The plant, that can grow to be three- to five-feet-tall, is related to cauliflower, turnip, broccoli, mustard and cabbage.
Jackson's father agrees that farming a new crop takes a lot of faith.
"Farming is getting so expensive now you have got to try and make a living," Dexter Jackson said. "It (rapeseed) is supposed to do $100 better an acre than wheat in profit. At $100 an acre, 400 acres you know is $40,000.
"You diversify more. We are going out of tobacco. I don't like that much, but tobacco, everybody is against tobacco. I don't see how people keep smoking it and growing it. I know it ain't good for you. If you don't diversify in farming you will go broke. You have got to diversify to use all of that high-priced equipment more.
"I wanted it because you harvest it quicker than wheat and double crop it with soybeans to extend the harvest time a little. Plant soybeans behind it and get them planted earlier. It is supposed to be good for the land, too. The root system is supposed to open the land up."
The rapeseed was planted in the middle of September and will be harvested about the third week in May. About the same amount of labor and equipment is used that goes into wheat production, he said.
"You have to get an early start on it so it will be hardy going through the winter time," William Jackson said. "We had to make an adjustment with the planter because the wheat is a little bit bigger seed -- I will say five times as big. So we had to have a grass seed attachment that you use to plant grass. Other than that everything else is the same. The residue from it will serve well as a cover crop. We are going to harvest the head off it and then we are going to no-till it with soybeans. That residue is like a mulch, really.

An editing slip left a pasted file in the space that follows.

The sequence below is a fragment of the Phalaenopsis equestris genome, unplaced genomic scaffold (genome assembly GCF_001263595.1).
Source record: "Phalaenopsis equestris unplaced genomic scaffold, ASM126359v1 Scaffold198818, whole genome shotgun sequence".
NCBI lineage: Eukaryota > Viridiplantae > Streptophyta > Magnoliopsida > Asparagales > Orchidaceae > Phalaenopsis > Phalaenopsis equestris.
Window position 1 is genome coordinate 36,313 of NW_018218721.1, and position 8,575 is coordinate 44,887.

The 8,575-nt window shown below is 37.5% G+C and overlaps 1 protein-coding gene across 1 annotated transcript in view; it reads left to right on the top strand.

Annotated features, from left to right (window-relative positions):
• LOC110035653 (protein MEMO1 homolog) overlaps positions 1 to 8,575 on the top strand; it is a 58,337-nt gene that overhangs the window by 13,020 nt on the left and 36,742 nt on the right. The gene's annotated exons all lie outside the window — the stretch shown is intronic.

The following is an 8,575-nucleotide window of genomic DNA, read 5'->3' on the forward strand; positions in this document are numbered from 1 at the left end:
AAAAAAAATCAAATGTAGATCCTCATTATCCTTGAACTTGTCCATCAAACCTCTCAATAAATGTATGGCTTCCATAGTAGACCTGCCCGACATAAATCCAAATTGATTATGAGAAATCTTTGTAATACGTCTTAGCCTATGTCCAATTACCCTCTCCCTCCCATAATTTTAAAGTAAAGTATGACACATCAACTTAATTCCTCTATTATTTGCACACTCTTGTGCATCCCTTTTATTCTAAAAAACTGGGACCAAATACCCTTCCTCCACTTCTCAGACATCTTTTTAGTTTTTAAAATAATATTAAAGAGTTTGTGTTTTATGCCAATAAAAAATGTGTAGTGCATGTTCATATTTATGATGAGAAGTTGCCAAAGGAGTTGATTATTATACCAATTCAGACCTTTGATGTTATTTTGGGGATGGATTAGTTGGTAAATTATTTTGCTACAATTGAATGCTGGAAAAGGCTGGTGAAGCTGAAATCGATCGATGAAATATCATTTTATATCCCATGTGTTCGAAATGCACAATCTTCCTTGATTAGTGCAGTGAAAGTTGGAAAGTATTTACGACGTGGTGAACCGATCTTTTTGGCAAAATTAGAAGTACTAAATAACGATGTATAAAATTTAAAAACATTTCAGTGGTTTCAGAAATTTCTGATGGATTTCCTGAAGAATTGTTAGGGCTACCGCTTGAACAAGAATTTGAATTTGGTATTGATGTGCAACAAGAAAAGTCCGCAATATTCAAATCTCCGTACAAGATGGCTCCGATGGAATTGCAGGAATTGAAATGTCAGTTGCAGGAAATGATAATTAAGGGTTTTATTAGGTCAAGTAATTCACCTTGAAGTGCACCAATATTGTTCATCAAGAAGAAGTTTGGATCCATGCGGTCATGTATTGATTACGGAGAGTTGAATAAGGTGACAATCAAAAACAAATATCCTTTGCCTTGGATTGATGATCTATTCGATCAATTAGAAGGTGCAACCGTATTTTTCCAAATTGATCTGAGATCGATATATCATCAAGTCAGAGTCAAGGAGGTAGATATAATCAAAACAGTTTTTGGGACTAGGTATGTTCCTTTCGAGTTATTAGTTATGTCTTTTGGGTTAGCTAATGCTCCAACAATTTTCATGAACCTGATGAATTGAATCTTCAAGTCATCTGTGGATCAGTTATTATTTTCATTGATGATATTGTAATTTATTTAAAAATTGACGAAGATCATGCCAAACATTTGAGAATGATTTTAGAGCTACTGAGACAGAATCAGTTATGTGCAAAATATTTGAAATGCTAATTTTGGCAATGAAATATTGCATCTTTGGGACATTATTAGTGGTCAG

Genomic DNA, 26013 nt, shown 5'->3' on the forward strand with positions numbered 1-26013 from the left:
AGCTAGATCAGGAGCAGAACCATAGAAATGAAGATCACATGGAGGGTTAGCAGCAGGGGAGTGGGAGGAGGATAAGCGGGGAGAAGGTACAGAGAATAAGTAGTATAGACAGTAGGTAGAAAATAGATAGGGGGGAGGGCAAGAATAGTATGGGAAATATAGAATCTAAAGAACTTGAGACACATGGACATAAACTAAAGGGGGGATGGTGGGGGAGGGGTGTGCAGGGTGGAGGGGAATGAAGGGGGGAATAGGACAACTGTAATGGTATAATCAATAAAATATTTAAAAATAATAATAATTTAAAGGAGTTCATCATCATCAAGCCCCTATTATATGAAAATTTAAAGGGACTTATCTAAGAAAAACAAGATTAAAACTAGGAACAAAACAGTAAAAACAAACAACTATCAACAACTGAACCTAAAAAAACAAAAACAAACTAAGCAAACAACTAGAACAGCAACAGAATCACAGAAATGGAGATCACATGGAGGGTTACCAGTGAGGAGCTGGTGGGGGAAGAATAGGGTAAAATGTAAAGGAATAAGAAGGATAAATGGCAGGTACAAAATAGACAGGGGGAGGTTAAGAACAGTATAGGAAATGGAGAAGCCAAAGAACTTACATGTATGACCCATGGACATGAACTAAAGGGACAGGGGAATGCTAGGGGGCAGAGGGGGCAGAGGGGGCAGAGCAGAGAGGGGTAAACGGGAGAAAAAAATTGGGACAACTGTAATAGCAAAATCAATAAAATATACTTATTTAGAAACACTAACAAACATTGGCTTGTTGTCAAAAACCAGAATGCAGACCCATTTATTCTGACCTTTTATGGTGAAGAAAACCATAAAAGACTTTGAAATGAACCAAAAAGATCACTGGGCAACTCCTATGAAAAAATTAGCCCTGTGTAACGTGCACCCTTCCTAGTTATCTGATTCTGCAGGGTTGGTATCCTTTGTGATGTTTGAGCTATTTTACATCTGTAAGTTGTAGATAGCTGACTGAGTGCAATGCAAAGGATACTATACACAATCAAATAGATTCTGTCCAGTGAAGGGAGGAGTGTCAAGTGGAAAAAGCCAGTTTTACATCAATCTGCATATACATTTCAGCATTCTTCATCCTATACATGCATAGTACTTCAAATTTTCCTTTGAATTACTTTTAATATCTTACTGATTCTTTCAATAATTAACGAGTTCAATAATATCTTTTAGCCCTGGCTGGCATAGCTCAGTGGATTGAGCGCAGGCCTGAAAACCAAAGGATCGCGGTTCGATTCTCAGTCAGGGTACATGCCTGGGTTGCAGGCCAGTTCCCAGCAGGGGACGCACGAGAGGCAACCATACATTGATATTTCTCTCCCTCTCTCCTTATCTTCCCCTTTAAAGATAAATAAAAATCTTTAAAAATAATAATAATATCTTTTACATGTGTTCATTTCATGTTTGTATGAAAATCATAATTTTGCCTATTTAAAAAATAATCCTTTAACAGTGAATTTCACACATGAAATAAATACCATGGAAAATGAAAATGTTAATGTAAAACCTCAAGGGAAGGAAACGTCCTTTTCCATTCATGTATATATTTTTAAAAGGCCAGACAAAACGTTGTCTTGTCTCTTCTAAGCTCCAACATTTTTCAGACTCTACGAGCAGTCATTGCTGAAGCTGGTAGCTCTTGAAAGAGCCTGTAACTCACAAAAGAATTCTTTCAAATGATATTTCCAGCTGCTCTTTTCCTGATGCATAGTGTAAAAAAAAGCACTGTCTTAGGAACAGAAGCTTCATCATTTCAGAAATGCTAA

"We just chose what we thought we could try just to start with. We might have some more next year. We are waiting on May to come to see how this comes out. It looks good. The man (agronomist) said it looks like a 50-bushel-per-acre crop. That relates to about 2,500 pounds to the acre. I think because of weather it may be ready to harvest by May 12. We were thinking the last to third week in May."
Rapeseed is a resistant crop that can withstand cold weather better than wheat, he pointed out. It also attracts bees because of its yellow flowers.
The seed has to be harvested at 90 percent moisture, meaning that the seed is dry, he said.
"It is a small seed and the biggest thing is you have to have your trucks tight or it will run out the bottoms of your trucks," he said. "We are just going to see what happens come May. You have to have a special insert on your combine so it can handle that smaller seed.
"It is going to run right through and make us harvest this crop ahead of the wheat. So we utilize the combine and put the soybeans back in there a week or two ahead of what we normally do behind a wheat crop. At the same time, the early beans, supposedly, are supposed to do more than the late beans."
It could mean a five-bushel increase in soybean yield, Dexter Jackson said.
"That would be pretty big," his son added.